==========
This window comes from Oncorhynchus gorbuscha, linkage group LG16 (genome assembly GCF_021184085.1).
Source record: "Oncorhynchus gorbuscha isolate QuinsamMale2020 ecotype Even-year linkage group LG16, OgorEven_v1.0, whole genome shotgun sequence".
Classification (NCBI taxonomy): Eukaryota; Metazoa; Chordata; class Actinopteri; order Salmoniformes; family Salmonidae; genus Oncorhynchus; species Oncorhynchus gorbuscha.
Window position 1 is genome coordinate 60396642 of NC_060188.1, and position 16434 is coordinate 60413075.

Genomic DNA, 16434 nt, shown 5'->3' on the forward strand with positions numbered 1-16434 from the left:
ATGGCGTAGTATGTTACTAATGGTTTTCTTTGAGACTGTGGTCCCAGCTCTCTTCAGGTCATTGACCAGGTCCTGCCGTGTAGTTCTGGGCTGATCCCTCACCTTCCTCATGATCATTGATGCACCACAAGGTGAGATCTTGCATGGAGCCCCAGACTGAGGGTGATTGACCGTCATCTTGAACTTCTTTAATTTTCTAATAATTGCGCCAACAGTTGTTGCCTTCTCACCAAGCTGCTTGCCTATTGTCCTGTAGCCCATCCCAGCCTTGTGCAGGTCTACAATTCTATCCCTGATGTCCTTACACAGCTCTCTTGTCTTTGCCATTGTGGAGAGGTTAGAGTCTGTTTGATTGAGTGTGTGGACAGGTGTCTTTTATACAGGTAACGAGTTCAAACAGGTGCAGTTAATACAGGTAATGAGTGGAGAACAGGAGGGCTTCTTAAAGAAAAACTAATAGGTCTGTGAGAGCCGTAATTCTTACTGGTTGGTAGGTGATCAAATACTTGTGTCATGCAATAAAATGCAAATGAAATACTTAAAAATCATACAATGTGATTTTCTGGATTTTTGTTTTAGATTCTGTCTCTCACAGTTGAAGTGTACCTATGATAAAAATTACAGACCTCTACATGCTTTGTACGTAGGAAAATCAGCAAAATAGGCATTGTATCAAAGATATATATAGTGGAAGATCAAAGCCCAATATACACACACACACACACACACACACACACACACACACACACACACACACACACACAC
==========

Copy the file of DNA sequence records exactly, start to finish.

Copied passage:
This window comes from Oncorhynchus gorbuscha, linkage group LG16 (genome assembly GCF_021184085.1).
Source record: "Oncorhynchus gorbuscha isolate QuinsamMale2020 ecotype Even-year linkage group LG16, OgorEven_v1.0, whole genome shotgun sequence".
Classification (NCBI taxonomy): Eukaryota; Metazoa; Chordata; class Actinopteri; order Salmoniformes; family Salmonidae; genus Oncorhynchus; species Oncorhynchus gorbuscha.
Window position 1 is genome coordinate 60396642 of NC_060188.1, and position 16434 is coordinate 60413075.

Genomic DNA, 16434 nt, shown 5'->3' on the forward strand with positions numbered 1-16434 from the left:
ATGGCGTAGTATGTTACTAATGGTTTTCTTTGAGACTGTGGTCCCAGCTCTCTTCAGGTCATTGACCAGGTCCTGCCGTGTAGTTCTGGGCTGATCCCTCACCTTCCTCATGATCATTGATGCACCACAAGGTGAGATCTTGCATGGAGCCCCAGACTGAGGGTGATTGACCGTCATCTTGAACTTCTTTAATTTTCTAATAATTGCGCCAACAGTTGTTGCCTTCTCACCAAGCTGCTTGCCTATTGTCCTGTAGCCCATCCCAGCCTTGTGCAGGTCTACAATTCTATCCCTGATGTCCTTACACAGCTCTCTTGTCTTTGCCATTGTGGAGAGGTTAGAGTCTGTTTGATTGAGTGTGTGGACAGGTGTCTTTTATACAGGTAACGAGTTCAAACAGGTGCAGTTAATACAGGTAATGAGTGGAGAACAGGAGGGCTTCTTAAAGAAAAACTAATAGGTCTGTGAGAGCCGTAATTCTTACTGGTTGGTAGGTGATCAAATACTTGTGTCATGCAATAAAATGCAAATGAAATACTTAAAAATCATACAATGTGATTTTCTGGATTTTTGTTTTAGATTCTGTCTCTCACAGTTGAAGTGTACCTATGATAAAAATTACAGACCTCTACATGCTTTGTACGTAGGAAAATCAGCAAAATAGGCATTGTATCAAAGATATATATAGTGGAAGATCAAAGCCCAATATACACACACACACACACACACACACACACACACACACACACACACACACACACACAC